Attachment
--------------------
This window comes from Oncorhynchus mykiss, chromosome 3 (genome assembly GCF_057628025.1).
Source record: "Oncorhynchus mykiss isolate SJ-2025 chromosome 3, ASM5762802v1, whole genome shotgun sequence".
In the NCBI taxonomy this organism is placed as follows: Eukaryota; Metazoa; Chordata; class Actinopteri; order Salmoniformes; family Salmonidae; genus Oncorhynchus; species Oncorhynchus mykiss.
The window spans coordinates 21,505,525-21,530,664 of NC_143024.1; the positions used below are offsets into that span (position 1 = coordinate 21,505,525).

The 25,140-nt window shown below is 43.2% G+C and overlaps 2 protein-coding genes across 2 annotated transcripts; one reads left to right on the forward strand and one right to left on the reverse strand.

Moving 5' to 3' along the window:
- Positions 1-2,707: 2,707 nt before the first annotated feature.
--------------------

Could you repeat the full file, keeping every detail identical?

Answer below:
This window comes from Oncorhynchus mykiss, chromosome 3 (genome assembly GCF_057628025.1).
Source record: "Oncorhynchus mykiss isolate SJ-2025 chromosome 3, ASM5762802v1, whole genome shotgun sequence".
In the NCBI taxonomy this organism is placed as follows: Eukaryota; Metazoa; Chordata; class Actinopteri; order Salmoniformes; family Salmonidae; genus Oncorhynchus; species Oncorhynchus mykiss.
The window spans coordinates 21,505,525-21,530,664 of NC_143024.1; the positions used below are offsets into that span (position 1 = coordinate 21,505,525).

The 25,140-nt window shown below is 43.2% G+C and overlaps 2 protein-coding genes across 2 annotated transcripts; one reads left to right on the forward strand and one right to left on the reverse strand.

Moving 5' to 3' along the window:
- Positions 1-2,707: 2,707 nt before the first annotated feature.